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"I believe that to meet the challenges of our times, human beings will have to develop a greater sense of universal responsibility. It is the foundation for world peace."

A Trip to Tibet, With My Handlers Nearby

August 4, 2010

By EDWARD WONG
The New York Times
July 31, 2010

LHASA, Tibet -- One warm morning on the campus of
Tibet University, a couple of foreign journalists
on a government-run tour of Tibet quietly broke
away from the group to talk to students standing
on a grassy lawn. Security guards dashed in and waved the students away.

Two days later, Chinese officials brought the 30
or so foreign reporters to the sprawling
Tashilhunpo Monastery in Shigatse, the seat of
power of the Panchen Lama, a reincarnated leader
in Tibetan Buddhism. The officials had arranged
for a monk to brief us on the monastery’s
history. But reporters preferred to pepper him
with questions about the selection of the 11th
Panchen Lama — the Chinese government appointed
one in 1995 after whisking off a 6-year-old boy
endorsed as the genuine reincarnation by the
exiled Dalai Lama. The boy and his family have not been seen since.

A foreign ministry official from Beijing quickly
signaled an end to the talk. Later, walking
through the white-walled monastery, the official
shook his head and said to me: "The questions you
all ask -- what’s the word I’m looking for? -- they’re ridiculous!"

These days, the Chinese government wants
foreigners to think it is moving beyond Orwellian
controls on information. In Beijing and most
other parts of China, a foreign journalist can
usually travel freely. Plainclothes officers
don’t regularly follow journalists around. And
ordinary people who talk to journalists usually
do not fear reprisals from the authorities,
unlike many Tibetans, who speak to foreign
reporters only in quick, furtive conversations
because of the omnipresent security forces.

China is pushing its state news agency, Xinhua,
into new markets in hopes that foreign
publications will run its stories as if they are
those of The Associated Press or Reuters. Xinhua
is even opening a newsroom in Times Square. One
Xinhua reporter asked me, "When will foreigners view us like The A.P.?"

The Chinese government and its information
agencies crave legitimacy among foreigners, and a
growing number of Chinese journalists are trying
to push the boundaries. But open and critical
inquiry is still an alien concept to Chinese
officials, as I discovered on this five-day
government-run tour of Central Tibet.

In general, Chinese journalists still have to
tip-toe around strict censorship measures. We
foreigners know that we are being monitored,
however subtly. And when it comes to certain
important issues -- like sovereignty and
treatment of minorities -- China places tight
restrictions on domestic and foreign reporting.

That means that reporting on Tibet, Taiwan and
Xinjiang, where ethnic tensions run high between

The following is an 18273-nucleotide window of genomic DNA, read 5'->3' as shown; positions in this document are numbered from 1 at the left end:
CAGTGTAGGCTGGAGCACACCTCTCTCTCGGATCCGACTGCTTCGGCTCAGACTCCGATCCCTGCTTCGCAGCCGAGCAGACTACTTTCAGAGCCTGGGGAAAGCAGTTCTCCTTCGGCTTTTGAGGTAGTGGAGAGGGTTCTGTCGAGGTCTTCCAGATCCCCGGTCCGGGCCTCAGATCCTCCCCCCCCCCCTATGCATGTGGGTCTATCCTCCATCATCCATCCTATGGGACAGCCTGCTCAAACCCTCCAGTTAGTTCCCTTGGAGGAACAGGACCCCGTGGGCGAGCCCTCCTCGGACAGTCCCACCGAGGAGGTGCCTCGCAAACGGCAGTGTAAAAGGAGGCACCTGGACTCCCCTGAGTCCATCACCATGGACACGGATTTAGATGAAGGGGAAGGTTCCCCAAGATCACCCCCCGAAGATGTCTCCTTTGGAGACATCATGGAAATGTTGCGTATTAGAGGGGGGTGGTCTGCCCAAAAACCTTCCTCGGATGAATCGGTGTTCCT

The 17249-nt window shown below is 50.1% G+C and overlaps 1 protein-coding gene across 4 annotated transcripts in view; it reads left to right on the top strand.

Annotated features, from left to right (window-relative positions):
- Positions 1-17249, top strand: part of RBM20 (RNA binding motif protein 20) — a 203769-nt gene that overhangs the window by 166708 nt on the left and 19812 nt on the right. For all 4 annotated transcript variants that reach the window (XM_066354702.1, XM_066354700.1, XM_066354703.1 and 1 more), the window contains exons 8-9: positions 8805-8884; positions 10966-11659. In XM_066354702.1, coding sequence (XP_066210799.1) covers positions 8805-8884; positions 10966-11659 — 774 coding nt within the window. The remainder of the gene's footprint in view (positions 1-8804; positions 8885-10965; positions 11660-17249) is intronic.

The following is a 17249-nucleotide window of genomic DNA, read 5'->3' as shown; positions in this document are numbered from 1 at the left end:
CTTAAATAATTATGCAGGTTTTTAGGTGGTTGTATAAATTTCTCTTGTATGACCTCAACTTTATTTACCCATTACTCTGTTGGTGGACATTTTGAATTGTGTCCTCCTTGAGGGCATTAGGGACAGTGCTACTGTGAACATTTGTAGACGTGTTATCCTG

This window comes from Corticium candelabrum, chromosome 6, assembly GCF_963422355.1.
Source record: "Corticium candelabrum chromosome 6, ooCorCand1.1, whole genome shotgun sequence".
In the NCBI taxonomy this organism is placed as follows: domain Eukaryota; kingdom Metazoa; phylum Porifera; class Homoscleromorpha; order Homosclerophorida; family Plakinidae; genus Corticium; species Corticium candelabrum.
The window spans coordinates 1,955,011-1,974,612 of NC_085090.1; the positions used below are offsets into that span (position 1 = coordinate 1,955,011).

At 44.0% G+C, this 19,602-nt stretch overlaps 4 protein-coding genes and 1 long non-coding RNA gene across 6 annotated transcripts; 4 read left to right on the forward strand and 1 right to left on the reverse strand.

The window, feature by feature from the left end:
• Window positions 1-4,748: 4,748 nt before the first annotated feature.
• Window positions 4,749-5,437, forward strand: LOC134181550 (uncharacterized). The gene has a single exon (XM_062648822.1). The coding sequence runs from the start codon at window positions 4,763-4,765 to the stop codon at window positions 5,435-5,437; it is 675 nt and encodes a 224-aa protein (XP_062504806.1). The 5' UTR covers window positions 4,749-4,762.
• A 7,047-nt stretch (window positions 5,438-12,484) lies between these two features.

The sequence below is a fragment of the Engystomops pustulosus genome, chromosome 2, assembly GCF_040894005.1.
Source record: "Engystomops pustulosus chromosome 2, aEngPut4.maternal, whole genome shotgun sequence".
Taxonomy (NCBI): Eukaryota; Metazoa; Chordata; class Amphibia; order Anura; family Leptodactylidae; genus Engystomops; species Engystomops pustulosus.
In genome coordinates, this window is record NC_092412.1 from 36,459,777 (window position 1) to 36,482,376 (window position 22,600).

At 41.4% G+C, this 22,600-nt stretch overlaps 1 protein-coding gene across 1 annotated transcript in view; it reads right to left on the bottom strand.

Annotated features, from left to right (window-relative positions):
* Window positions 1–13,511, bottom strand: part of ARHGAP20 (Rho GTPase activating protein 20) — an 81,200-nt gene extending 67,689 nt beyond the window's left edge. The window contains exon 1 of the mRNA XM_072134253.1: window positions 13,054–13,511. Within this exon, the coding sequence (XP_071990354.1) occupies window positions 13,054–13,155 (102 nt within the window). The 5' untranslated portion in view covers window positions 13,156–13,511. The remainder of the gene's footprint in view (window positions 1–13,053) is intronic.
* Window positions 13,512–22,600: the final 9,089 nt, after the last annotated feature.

Uighurs and Han, is still fraught.

Foreign journalists are forbidden from travelling
independently to the Tibet Autonomous Region. A
government-sponsored tour, held about once a
year, is the only way in. And woe to reporters
who cross some invisible line. Two Polish
journalists recently discovered that they are on
a blacklist for Chinese visas, one possibly because of his Tibet reporting.

Harmony, however, is the official catchword these
days -- including between the government and
Tibetans, and the government and journalists. So
two years after the largest Tibetan uprising in
decades and the continued arrests of Tibetans
accused of subverting state power, reporters on
this trip received a heavy dose of ethnic
entertainment, beautiful scenery and stage-managed interviews.

An hour after we checked into our hotel in Lhasa,
as the afternoon sun dipped toward stark brown
peaks, we were bussed to the Nangre Folk Customs
Park for a buffet dinner that included several song-and-dance routines.

The next day, two tour buses and a police escort
shuttled us around. At a village called Gaba, we
talked to residents about new homes they had
built with subsidies and loans under a government
mandate called the "comfortable housing" program,
begun in 2006. Gaba was a model village, and
clearly not representative. In fact, the visit to
Gaba was reminiscent of ones during the Cultural
Revolution, when officials brought foreigners to
similar model villages to demonstrate the country’s progress.

(The living room décor did not help: In each
home, there was the same poster featuring the
smiling countenances of Mao, Deng Xiaoping and
Jiang Zemin, the three paramount leaders of China.)

There were occasional reminders of reality. One
morning, our minders wrung their hands when
cameramen on my bus filmed more than 150 military
trucks with ethnic Han soldiers rumbling along a highway to Lhasa.

The last day, as we boarded the buses for a
four-hour ride to the airport, reporters griped
to one another about the tight leashes, but
agreed that going on the trip was better than
having no access at all. Just riding through the
sweep of the Himalayas made up for all the
frustrations. We stopped for lunch by a stunning
holy lake, Yamdrok Tso, nestled high in the mountains.

Then, as we packed up to go, an Australian and a
British reporter each stripped naked and dove into the waters.

I looked over at our minders. The ones from Lhasa
were laughing, and so were our police escorts,
from behind their mirrored sunglasses. It had been a long five days.
CTC National Office 1425 René-Lévesque Blvd West, 3rd Floor, Montréal, Québec, Canada, H3G 1T7
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